Many writers seem to assume that this retreat to procedures can justify democracy, but Estlund’s strategy is to argue that fairness alone gives us no reason to favour democracy. (This is in keeping with his remark from ‘Beyond Fairness and Deliberation’, p.176: “while democratic procedures may indeed be fair, the epitome of fairness among people who have different preferences over two alternatives is to flip a coin”). To show this, Estlund distinguishes between two properties commonly attributed to a fair collective decision procedure should i) promote parties’ ends (aggregativity) and ii) treat all equally (anonymity). His argument that a full retreat from substantive matters must abandon the first, leaving only the second.

A procedure is aggregative iff some change in individual inputs (choices) could have produced a different outcome. This is a responsiveness or aim-sensitivity requirement and majority rule is aggregative, while a completely random device is not. Note that any form of responsiveness, even negative responsiveness, suffices for aggregativity (p.74). Here Estlund introduces his critique of social choice theory. Social choice theory evaluates rules of aggregation, not actual procedures, and these standards are really substantive standards applied to outcomes of possible temporal procedures. The mere fact that an outcome happens to conform to a rule aggregating votes does not capture retrospective fairness if the votes were not causally retrospective. This seems right to me, a dictator could impose a decision that happens to conform to the wishes of the people, but it wouldn’t be democratic. Estlund points out that if I bet my watch on the outcome of a coin flip which, as it happens I lose, but you would take my watch anyway without bothering to know this, the fact that your action conforms to an abstract rule doesn’t justify it. He goes on to argue that rule by the people is not the same as rule in accordance with their views and that heeding votes is a matter of doing as the people say, not merely as they want. This gives us reason to respect what people actually say or vote for, rather than simply inserting electrodes into their brains to track their preferences directly.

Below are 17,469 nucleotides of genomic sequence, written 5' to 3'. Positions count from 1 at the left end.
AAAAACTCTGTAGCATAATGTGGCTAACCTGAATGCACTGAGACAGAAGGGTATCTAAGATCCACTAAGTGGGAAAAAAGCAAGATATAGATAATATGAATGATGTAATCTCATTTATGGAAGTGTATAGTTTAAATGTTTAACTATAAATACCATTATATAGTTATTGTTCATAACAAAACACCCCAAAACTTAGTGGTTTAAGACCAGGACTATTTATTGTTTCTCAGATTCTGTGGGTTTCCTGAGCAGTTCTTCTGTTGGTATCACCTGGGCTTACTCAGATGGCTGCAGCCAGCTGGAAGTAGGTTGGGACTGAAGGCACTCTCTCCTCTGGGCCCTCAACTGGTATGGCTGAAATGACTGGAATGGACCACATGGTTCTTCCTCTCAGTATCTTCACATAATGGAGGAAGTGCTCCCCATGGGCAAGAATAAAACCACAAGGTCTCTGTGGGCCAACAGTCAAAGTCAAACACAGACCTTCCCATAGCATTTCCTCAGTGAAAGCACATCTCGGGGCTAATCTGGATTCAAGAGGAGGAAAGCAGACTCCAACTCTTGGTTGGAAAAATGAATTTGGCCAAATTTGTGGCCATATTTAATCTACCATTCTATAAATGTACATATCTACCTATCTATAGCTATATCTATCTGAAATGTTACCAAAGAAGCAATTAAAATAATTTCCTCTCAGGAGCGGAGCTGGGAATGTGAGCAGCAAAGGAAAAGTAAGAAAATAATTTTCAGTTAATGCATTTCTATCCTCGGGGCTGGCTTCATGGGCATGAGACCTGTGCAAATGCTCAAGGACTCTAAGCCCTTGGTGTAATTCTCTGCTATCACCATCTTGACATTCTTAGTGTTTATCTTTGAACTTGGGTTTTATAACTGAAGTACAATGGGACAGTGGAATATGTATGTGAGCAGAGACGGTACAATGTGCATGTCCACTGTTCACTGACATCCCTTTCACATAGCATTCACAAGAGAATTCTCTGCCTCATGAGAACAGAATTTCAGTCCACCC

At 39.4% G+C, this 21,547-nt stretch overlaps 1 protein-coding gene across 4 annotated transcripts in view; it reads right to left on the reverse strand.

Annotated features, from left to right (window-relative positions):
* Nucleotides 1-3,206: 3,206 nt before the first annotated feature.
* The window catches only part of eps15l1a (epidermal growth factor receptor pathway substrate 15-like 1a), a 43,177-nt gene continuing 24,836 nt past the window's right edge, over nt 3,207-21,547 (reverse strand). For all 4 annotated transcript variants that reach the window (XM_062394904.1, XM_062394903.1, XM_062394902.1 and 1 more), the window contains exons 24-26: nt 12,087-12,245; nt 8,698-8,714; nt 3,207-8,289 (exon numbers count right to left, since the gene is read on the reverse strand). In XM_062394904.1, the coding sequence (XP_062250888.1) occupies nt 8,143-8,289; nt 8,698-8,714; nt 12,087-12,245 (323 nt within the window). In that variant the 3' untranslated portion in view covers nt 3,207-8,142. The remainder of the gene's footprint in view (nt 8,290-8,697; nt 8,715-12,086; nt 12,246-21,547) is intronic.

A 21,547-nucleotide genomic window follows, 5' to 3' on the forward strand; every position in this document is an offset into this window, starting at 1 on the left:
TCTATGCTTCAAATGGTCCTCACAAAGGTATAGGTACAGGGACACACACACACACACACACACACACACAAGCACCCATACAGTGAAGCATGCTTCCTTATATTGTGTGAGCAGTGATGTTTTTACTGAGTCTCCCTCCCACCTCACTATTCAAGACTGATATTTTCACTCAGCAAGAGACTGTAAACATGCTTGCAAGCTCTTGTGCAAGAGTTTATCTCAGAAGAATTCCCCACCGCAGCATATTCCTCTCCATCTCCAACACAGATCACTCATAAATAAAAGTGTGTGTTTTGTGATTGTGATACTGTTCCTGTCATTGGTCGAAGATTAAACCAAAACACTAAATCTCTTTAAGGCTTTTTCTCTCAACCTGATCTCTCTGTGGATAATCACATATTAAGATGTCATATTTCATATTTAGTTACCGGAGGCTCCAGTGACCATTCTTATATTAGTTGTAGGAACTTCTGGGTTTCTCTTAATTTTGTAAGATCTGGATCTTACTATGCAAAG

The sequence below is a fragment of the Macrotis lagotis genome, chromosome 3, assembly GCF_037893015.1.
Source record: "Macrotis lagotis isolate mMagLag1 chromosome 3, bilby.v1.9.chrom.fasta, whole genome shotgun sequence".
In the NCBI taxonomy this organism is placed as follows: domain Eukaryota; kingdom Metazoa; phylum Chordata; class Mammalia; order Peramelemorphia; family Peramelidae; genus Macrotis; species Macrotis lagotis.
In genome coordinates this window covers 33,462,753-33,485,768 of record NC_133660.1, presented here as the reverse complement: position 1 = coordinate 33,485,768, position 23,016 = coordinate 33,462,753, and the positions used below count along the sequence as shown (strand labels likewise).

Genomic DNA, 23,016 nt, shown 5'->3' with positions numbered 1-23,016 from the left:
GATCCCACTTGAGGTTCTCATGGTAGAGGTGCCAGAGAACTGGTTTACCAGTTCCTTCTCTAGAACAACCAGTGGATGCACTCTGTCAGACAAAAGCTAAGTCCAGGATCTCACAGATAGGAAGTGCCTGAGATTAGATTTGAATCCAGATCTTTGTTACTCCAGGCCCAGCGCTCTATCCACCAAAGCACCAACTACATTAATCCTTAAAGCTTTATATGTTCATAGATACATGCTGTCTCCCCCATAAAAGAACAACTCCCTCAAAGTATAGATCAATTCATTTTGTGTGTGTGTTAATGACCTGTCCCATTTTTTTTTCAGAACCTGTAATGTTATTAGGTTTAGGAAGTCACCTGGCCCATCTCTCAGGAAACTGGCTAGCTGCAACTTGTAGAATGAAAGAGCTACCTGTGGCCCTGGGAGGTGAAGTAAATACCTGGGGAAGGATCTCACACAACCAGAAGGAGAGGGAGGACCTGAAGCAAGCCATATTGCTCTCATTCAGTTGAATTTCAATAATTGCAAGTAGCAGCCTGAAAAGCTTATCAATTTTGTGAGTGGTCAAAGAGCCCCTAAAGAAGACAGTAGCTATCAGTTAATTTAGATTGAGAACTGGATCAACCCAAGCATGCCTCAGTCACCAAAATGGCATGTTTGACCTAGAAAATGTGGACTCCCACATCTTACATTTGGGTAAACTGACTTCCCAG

The second property of decision procedures that Estlund discusses is anonymity. A rule is anonymous iff no difference is made to the collective ordering if the identity of the owner of the preference is changed. Full anonymity consists in outcomes being oblivious to any features of individuals, which includes their preferences and is satisfied by a completely random choice. Majority rule may not be wrong, all things considered, to attend to people’s choices, but it is no more fair than attending to their race. Estlund claims that only full anonymity refuses to import potentially controversial non-procedural values. Majority rule is no more fair than selecting a random vote or going all the way to flipping a coin, so it cannot be defended on wholly procedural grounds (p.82). Sensitivity to voter preferences incorporates the procedure-independent value that outcomes should reflect what is preferred by more people. Procedural fairness alone, therefore, cannot give us reason to prefer democracy to random decisions. What’s more, if we’re inclined to prefer democracy to random decisions, as I assume most are, we cannot remain – as Estlund puts it – ‘fully virginal’. Once we begin to incorporate procedure independent epistemic values, to favour voting over coin-tossing, then we leave behind the supposedly minimal justification of fair proceduralism and have no reason not to be more promiscuous and move all the way to epistemic proceduralism. This, as Estlund points out, shifts the debate to which procedure independent (substantive) values should be incorporated or how far we ought to retreat. Epistemic proceduralism makes only a partial retreat, blocking invidious comparisons, whereas fair proceduralism ought to be satisfied with tossing a coin, which is supposed to be a reductio ad absudum.


Personally, I found this chapter the most interesting so far, because it’s closest to engaging with the questions that I’m occupied with. I’m not sure my summary above can do full justice to the discussion, which contained many interesting points; nonetheless I have a number of questions and comments to start discussion.

1. Coin-tossing